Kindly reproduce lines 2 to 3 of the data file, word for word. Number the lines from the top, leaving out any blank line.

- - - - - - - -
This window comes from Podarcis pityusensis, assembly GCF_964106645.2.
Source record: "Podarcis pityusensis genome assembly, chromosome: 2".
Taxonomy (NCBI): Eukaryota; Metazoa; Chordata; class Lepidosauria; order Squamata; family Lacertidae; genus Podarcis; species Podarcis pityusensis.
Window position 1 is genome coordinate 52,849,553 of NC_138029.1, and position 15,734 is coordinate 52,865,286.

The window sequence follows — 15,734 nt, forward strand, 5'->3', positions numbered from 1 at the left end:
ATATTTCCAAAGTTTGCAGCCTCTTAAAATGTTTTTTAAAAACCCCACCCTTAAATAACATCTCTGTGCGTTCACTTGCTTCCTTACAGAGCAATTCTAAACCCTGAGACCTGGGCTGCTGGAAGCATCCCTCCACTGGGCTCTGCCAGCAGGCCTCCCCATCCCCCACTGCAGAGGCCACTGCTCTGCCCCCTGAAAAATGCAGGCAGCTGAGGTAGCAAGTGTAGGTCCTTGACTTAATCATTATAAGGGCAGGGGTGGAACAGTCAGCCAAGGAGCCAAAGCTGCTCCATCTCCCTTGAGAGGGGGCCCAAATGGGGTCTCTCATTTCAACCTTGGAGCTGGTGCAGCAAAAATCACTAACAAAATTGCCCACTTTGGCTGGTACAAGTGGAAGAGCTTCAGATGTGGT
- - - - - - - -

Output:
Source record: "Podarcis pityusensis genome assembly, chromosome: 2".
Taxonomy (NCBI): Eukaryota; Metazoa; Chordata; class Lepidosauria; order Squamata; family Lacertidae; genus Podarcis; species Podarcis pityusensis.